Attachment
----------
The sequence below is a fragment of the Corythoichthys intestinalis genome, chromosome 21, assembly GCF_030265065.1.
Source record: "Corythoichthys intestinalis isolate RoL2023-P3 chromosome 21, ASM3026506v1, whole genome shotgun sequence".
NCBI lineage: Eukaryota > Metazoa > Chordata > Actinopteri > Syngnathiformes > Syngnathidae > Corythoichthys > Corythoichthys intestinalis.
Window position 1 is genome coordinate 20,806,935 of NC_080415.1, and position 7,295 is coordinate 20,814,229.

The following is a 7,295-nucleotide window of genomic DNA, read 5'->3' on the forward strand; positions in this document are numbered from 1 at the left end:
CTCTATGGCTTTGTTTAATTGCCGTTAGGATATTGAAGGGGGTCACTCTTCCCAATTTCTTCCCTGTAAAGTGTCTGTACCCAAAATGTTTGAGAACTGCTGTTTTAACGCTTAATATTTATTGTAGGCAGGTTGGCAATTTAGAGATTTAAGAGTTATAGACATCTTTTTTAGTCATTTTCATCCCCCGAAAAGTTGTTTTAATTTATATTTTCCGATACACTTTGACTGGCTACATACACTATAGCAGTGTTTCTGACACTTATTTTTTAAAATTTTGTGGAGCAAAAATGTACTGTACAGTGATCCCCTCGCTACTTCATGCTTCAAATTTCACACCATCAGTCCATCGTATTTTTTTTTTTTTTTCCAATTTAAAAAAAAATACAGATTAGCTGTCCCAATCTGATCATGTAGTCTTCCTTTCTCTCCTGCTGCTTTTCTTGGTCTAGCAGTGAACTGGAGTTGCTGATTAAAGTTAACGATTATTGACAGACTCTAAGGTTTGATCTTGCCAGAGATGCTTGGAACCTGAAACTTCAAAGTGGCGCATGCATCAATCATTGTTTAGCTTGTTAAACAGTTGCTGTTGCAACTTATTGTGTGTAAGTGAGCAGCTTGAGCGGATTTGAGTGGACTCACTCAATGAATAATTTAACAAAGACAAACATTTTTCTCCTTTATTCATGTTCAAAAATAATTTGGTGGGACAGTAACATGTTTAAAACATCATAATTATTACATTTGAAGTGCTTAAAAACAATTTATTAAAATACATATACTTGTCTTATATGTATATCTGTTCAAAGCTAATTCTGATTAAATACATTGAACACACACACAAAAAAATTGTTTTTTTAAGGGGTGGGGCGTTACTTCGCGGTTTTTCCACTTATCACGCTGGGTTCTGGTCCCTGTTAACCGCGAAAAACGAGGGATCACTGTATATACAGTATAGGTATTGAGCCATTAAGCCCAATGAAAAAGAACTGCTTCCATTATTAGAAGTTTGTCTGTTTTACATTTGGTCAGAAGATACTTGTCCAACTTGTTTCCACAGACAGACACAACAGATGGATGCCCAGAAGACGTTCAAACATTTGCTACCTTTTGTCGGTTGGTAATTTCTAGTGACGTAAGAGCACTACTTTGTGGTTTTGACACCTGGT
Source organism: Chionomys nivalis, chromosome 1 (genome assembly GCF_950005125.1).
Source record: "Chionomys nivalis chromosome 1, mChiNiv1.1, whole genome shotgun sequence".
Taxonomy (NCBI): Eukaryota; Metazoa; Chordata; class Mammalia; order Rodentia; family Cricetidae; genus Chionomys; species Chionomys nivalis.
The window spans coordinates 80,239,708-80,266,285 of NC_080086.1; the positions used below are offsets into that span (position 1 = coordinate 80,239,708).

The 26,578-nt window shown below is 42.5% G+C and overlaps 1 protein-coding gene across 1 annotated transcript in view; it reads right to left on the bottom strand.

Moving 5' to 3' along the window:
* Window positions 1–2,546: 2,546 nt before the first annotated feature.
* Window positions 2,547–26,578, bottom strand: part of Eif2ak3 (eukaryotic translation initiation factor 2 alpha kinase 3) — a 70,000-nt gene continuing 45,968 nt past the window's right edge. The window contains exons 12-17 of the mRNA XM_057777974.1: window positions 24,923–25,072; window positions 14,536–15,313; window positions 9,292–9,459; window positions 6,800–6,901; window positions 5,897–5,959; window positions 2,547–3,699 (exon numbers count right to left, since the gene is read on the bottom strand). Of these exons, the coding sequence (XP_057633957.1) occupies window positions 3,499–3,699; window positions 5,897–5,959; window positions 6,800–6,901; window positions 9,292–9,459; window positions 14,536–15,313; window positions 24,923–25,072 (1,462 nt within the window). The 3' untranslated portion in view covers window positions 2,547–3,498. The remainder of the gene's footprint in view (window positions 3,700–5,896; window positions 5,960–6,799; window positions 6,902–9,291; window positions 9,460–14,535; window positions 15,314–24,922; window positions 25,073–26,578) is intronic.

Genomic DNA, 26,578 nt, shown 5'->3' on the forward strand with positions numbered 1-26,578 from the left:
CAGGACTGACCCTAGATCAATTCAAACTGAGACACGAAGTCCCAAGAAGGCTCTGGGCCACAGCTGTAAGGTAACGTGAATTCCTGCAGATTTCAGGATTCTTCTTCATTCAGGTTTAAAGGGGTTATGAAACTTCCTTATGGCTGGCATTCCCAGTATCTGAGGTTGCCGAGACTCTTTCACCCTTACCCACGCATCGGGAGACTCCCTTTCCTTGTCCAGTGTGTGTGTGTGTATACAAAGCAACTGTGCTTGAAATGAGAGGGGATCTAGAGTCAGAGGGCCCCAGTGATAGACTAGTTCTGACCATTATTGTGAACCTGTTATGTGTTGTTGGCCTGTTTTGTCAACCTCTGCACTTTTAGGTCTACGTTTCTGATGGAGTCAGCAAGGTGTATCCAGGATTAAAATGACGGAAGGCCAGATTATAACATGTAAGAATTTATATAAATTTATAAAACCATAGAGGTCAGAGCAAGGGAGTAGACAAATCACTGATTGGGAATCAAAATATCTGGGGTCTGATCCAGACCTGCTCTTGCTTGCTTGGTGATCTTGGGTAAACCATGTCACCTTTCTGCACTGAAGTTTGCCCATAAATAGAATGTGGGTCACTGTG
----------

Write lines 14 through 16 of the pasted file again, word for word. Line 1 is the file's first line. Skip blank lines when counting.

* Window positions 2,547–26,578, bottom strand: part of Eif2ak3 (eukaryotic translation initiation factor 2 alpha kinase 3) — a 70,000-nt gene continuing 45,968 nt past the window's right edge. The window contains exons 12-17 of the mRNA XM_057777974.1: window positions 24,923–25,072; window positions 14,536–15,313; window positions 9,292–9,459; window positions 6,800–6,901; window positions 5,897–5,959; window positions 2,547–3,699 (exon numbers count right to left, since the gene is read on the bottom strand). Of these exons, the coding sequence (XP_057633957.1) occupies window positions 3,499–3,699; window positions 5,897–5,959; window positions 6,800–6,901; window positions 9,292–9,459; window positions 14,536–15,313; window positions 24,923–25,072 (1,462 nt within the window). The 3' untranslated portion in view covers window positions 2,547–3,498. The remainder of the gene's footprint in view (window positions 3,700–5,896; window positions 5,960–6,799; window positions 6,902–9,291; window positions 9,460–14,535; window positions 15,314–24,922; window positions 25,073–26,578) is intronic.

Genomic DNA, 26,578 nt, shown 5'->3' on the forward strand with positions numbered 1-26,578 from the left:
CAGGACTGACCCTAGATCAATTCAAACTGAGACACGAAGTCCCAAGAAGGCTCTGGGCCACAGCTGTAAGGTAACGTGAATTCCTGCAGATTTCAGGATTCTTCTTCATTCAGGTTTAAAGGGGTTATGAAACTTCCTTATGGCTGGCATTCCCAGTATCTGAGGTTGCCGAGACTCTTTCACCCTTACCCACGCATCGGGAGACTCCCTTTCCTTGTCCAGTGTGTGTGTGTGTATACAAAGCAACTGTGCTTGAAATGAGAGGGGATCTAGAGTCAGAGGGCCCCAGTGATAGACTAGTTCTGACCATTATTGTGAACCTGTTATGTGTTGTTGGCCTGTTTTGTCAACCTCTGCACTTTTAGGTCTACGTTTCTGATGGAGTCAGCAAGGTGTATCCAGGATTAAAATGACGGAAGGCCAGATTATAACATGTAAGAATTTATATAAATTTATAAAACCATAGAGGTCAGAGCAAGGGAGTAGACAAATCACTGATTGGGAATCAAAATATCTGGGGTCTGATCCAGACCTGCTCTTGCTTGCTTGGTGATCTTGGGTAAACCATGTCACCTTTCTGCACTGAAGTTTGCCCATAAATAGAATGTGGGTCACTGTG